This paper presents the extant evidence for an ancient athletic diet and illustrates differences in consumption between athletes and their average Greek and Roman counterparts. It then examines the criticism of athletes by a wide range of ancient writers, who heap scorn on the athletic δίαιτα in favor of other, more useful pursuits. Many of these sources, some more explicitly than others, highlight the disparity in their diets in order to openly resent athletes for their luxurious way of life and exploit their overindulgence in defense of the intellectual.
This paper was born of a desire to reconstruct the ancient athletic diet combined with what proved to be the lack of a thorough modern compilation of such sources—aside from brief passing references, little more than a page is ever devoted to the athletic diet in works on either ancient athletics or food in antiquity (e.g. in Gardiner 1930; Alcock 2006; Wilkins/Hill 2006). A very brief survey of the standard ancient Mediterranean diet over the time period discussed serves principally to highlight the dearth of meat available to common folk (Brothwell 1969, Alcock 2006, Donahue 2013). This coupled with the early realization that dietetics was closely linked with overall health sets the stage for the ancient testimonia of the athletic diet, especially since Plato tells us that it was a παιδοτρίβης or gymnastic trainer, Herodicus of Selymbria, who first connected daily regimen with fitness.
Evidence for the athletic diet is traced from the first specific prescription we hear of: the Spartan sprinter Charmis, who won the coveted Olympic stade race in 668 B.C.E., is said to have trained on a steady diet of nothing but figs. Although it does appear to be the case that early athletes had been accustomed to eat the typical, light diet of common people, it was soon recognized that serious athletic training necessitated a high-protein diet (Wilkins). Thenceforth, mention of the athletic diet focuses quite specifically on the consumption of meat. Diogenes Laërtius names Pythagoras, trainer of Eurymenes, Olympic pancration victor in 532 B.C.E. as the originator of the high-meat diet, who is contemporary with perhaps the best known meat-eater of antiquity, Milo of Croton, the wrestler at least as famous for his semi-mythical edacity as for his triumph at an astounding five consecutive Olympic games. Perhaps unaware of Eurymenes, Pausanias labels the distance runner Dromeus of Stymphalos, crowned περιοδονίκης of the δόλιχος in 480 B.C.E., as the first to employ a meat diet, and Athenaeus mentions a contemporary, Theagenes of Thasos, Olympic victor in boxing in 480 B.C.E., who ate a bull single-handed. This all serves to show that, though we cannot pinpoint a specific pioneer, we can safely suppose a paradigm shift towards the end of the sixth and beginning of the fifth century B.C.E., when the meat-based, high-protein diet for athletes explodes in popularity. The ensuing increase in protein intake allows for more intense workouts, which necessitates more sleep in order to rebuild the muscle tissues. Such a time-consuming cycle of training and replenishment, coupled with the heavy reconmpense reported in this age, can be identified as the birth of actual professionalization for the games (Gardiner, Burke 2007).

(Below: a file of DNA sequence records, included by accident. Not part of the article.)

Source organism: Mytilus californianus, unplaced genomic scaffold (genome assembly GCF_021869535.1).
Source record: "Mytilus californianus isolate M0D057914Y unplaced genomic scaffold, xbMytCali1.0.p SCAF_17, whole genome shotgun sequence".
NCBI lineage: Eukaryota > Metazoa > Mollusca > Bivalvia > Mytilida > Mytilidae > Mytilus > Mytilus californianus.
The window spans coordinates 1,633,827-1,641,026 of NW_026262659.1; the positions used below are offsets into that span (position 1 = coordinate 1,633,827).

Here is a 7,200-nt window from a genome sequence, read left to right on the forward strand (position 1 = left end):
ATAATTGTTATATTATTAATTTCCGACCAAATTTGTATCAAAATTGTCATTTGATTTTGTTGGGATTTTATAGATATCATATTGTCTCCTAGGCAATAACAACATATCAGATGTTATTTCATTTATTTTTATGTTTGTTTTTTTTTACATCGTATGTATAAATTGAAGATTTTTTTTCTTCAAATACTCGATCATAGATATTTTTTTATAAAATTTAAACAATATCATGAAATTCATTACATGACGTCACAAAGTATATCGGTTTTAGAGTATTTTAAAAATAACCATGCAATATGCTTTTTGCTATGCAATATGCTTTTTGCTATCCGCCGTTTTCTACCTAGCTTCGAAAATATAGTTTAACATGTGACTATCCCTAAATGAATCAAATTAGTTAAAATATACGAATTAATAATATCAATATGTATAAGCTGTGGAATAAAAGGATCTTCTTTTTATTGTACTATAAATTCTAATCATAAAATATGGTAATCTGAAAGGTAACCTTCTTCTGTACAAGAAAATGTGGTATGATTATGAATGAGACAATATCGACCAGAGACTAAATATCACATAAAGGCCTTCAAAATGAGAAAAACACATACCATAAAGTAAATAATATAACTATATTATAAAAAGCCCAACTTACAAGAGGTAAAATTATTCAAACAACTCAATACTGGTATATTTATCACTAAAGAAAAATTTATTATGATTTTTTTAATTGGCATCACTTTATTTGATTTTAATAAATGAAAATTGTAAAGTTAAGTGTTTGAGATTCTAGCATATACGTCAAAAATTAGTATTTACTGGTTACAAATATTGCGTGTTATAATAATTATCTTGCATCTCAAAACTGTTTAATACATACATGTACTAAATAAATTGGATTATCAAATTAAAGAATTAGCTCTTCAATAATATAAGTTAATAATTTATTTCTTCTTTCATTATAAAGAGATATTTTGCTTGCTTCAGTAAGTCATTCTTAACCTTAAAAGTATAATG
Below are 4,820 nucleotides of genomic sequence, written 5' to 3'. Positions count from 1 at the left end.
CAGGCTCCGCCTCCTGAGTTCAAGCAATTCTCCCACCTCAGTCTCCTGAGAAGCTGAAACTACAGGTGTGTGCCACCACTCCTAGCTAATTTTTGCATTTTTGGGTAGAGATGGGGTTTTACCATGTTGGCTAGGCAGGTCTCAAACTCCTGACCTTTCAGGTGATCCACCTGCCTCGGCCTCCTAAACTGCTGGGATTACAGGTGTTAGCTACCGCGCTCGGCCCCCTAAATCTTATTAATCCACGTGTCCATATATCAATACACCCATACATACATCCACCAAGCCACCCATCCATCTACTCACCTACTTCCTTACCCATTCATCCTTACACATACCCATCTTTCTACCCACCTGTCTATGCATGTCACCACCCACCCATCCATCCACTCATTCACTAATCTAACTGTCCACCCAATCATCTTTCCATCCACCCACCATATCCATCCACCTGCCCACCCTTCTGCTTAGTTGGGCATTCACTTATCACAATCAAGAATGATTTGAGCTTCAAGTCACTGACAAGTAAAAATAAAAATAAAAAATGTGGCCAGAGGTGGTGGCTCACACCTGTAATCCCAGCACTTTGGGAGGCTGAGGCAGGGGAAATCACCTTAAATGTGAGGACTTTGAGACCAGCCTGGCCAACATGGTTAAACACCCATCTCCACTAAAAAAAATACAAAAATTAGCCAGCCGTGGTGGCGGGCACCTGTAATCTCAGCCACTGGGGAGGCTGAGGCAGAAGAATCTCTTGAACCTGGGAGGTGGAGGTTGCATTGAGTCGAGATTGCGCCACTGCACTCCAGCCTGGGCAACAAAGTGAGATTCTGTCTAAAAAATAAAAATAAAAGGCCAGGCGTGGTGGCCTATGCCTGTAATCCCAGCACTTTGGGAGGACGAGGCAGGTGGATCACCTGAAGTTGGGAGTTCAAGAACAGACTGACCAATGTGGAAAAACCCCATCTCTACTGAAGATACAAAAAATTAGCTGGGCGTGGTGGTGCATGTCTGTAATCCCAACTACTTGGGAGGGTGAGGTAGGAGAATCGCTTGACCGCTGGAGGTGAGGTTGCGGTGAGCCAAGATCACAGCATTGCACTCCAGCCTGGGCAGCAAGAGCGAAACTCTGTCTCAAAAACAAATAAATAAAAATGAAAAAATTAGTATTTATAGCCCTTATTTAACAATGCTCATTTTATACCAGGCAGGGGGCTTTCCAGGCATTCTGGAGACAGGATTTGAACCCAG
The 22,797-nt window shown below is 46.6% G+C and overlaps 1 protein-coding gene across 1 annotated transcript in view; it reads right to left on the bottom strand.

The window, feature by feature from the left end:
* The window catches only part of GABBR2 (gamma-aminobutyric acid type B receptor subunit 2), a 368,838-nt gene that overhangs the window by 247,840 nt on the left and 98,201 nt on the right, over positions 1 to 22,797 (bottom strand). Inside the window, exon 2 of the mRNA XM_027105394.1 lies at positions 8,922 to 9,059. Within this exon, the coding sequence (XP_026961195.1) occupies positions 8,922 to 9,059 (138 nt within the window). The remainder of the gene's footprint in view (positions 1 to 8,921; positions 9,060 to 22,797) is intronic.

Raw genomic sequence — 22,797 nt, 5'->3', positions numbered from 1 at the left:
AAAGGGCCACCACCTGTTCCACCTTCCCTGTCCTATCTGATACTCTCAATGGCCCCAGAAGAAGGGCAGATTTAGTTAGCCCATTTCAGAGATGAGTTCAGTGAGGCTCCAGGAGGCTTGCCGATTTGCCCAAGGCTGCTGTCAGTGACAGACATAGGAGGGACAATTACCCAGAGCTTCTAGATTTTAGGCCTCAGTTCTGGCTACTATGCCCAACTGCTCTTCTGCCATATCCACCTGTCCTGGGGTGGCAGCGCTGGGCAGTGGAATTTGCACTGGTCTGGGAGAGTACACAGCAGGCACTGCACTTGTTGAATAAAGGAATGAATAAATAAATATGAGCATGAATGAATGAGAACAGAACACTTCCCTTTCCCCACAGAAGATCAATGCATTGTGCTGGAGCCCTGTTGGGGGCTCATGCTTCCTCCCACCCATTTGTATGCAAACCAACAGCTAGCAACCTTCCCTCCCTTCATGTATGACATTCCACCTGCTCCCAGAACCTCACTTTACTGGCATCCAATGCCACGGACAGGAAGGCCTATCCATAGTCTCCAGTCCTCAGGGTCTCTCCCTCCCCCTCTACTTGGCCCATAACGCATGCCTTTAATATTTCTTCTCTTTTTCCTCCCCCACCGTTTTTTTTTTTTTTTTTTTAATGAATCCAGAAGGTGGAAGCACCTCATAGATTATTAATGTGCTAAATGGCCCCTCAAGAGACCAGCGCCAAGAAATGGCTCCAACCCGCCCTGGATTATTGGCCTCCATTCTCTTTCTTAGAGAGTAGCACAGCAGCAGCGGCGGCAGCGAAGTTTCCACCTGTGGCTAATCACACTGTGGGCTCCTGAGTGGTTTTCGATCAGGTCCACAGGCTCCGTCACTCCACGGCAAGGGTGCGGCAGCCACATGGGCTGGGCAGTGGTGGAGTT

Ultimately, this paper attempts to turn antiquarian knowledge concerning the athletic diet into a substantial examination of the sustained ancient scholarly commentary on athletes over the course of antiquity. In the archaic period, Tyrtaeus and then Xenophanes already criticize the idea of athletic training for its lack of value, exhorting the cultivation of martial and academic endeavors respectively. But, the criticism expands in the period following the shift towards professionalization herein mentioned, and in Euripides we find not only echoes of the sentiment found in his forerunners, but a direct attack of the athletic diet. Thereafter, this paper highlights the resentment of a variety of authors, including Isocrates, Vitruvius, and Philostratus, who criticize the athletic δίαιτα in order to elevate their own intellectual pursuits.